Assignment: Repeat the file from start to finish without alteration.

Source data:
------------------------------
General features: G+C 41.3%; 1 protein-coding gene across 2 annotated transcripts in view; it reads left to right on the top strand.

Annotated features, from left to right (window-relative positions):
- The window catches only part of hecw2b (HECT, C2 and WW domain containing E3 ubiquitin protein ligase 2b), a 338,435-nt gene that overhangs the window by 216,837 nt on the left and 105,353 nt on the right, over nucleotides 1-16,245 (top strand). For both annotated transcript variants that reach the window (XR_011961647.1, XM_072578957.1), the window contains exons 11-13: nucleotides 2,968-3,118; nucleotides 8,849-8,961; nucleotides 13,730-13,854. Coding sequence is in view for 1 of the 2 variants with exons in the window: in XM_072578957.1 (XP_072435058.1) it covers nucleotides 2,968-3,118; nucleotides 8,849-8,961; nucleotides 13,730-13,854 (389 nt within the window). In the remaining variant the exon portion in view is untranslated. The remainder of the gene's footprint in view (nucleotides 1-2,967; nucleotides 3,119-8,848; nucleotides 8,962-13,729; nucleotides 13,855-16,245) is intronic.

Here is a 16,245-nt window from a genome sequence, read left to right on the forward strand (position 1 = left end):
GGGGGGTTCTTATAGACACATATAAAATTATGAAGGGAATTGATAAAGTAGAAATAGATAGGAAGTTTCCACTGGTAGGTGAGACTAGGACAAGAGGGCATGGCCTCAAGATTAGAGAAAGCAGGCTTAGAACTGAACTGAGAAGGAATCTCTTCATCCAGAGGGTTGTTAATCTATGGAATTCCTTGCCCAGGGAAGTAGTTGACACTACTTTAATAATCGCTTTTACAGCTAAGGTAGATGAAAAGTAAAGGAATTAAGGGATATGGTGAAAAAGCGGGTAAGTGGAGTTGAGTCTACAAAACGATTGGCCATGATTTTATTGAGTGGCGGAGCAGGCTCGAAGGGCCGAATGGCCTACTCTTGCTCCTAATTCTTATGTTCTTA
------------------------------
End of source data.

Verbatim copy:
General features: G+C 41.3%; 1 protein-coding gene across 2 annotated transcripts in view; it reads left to right on the top strand.

Annotated features, from left to right (window-relative positions):
- The window catches only part of hecw2b (HECT, C2 and WW domain containing E3 ubiquitin protein ligase 2b), a 338,435-nt gene that overhangs the window by 216,837 nt on the left and 105,353 nt on the right, over nucleotides 1-16,245 (top strand). For both annotated transcript variants that reach the window (XR_011961647.1, XM_072578957.1), the window contains exons 11-13: nucleotides 2,968-3,118; nucleotides 8,849-8,961; nucleotides 13,730-13,854. Coding sequence is in view for 1 of the 2 variants with exons in the window: in XM_072578957.1 (XP_072435058.1) it covers nucleotides 2,968-3,118; nucleotides 8,849-8,961; nucleotides 13,730-13,854 (389 nt within the window). In the remaining variant the exon portion in view is untranslated. The remainder of the gene's footprint in view (nucleotides 1-2,967; nucleotides 3,119-8,848; nucleotides 8,962-13,729; nucleotides 13,855-16,245) is intronic.

Here is a 16,245-nt window from a genome sequence, read left to right on the forward strand (position 1 = left end):
GGGGGGTTCTTATAGACACATATAAAATTATGAAGGGAATTGATAAAGTAGAAATAGATAGGAAGTTTCCACTGGTAGGTGAGACTAGGACAAGAGGGCATGGCCTCAAGATTAGAGAAAGCAGGCTTAGAACTGAACTGAGAAGGAATCTCTTCATCCAGAGGGTTGTTAATCTATGGAATTCCTTGCCCAGGGAAGTAGTTGACACTACTTTAATAATCGCTTTTACAGCTAAGGTAGATGAAAAGTAAAGGAATTAAGGGATATGGTGAAAAAGCGGGTAAGTGGAGTTGAGTCTACAAAACGATTGGCCATGATTTTATTGAGTGGCGGAGCAGGCTCGAAGGGCCGAATGGCCTACTCTTGCTCCTAATTCTTATGTTCTTA